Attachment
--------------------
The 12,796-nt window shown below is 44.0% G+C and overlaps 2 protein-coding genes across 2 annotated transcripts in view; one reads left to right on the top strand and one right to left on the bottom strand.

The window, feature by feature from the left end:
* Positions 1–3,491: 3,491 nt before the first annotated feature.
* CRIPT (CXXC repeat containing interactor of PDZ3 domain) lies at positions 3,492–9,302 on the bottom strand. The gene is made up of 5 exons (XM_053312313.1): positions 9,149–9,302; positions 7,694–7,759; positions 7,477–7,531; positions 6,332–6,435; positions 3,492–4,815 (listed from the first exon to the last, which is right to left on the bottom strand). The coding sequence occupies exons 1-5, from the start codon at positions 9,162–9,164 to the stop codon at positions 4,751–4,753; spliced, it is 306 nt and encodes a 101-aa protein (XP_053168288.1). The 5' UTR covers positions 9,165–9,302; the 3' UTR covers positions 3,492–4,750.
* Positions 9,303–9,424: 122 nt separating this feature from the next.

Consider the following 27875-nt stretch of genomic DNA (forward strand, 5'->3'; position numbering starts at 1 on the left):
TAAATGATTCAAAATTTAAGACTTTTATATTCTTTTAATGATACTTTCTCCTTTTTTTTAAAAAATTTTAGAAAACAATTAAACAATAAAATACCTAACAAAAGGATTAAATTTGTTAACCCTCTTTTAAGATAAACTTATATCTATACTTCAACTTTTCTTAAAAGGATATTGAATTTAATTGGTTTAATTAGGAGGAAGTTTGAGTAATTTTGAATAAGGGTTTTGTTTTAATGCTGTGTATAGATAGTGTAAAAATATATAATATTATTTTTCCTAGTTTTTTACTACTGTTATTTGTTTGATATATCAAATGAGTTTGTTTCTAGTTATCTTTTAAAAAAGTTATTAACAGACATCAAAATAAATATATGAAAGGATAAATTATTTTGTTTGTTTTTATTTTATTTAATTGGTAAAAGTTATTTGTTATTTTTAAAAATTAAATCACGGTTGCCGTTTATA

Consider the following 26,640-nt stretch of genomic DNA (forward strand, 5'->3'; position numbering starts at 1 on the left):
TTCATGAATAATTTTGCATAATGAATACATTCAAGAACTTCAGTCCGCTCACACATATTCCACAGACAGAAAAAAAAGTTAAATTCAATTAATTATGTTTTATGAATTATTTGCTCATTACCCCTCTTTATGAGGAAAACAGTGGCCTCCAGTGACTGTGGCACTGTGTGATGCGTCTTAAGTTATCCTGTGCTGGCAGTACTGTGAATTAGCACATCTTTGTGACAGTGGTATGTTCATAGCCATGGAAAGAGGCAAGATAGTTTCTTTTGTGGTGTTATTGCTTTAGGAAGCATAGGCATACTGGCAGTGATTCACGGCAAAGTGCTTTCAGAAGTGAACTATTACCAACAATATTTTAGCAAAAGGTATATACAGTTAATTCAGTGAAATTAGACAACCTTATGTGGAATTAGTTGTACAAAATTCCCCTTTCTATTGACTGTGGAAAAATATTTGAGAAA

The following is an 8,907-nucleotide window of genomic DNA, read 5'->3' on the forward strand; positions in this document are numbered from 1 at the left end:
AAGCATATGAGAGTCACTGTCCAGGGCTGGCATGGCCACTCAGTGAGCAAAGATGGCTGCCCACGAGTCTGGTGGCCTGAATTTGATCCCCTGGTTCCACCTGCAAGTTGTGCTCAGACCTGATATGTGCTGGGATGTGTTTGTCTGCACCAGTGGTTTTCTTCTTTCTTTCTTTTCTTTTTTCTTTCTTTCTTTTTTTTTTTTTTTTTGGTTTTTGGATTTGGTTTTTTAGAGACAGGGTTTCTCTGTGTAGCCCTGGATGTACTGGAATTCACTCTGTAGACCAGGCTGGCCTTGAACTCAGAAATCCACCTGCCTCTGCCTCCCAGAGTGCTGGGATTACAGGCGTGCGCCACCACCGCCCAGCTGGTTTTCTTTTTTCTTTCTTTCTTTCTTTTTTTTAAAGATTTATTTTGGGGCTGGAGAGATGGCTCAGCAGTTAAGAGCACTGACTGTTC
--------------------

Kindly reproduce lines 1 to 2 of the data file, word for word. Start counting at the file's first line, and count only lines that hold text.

The 12,796-nt window shown below is 44.0% G+C and overlaps 2 protein-coding genes across 2 annotated transcripts in view; one reads left to right on the top strand and one right to left on the bottom strand.

The window, feature by feature from the left end: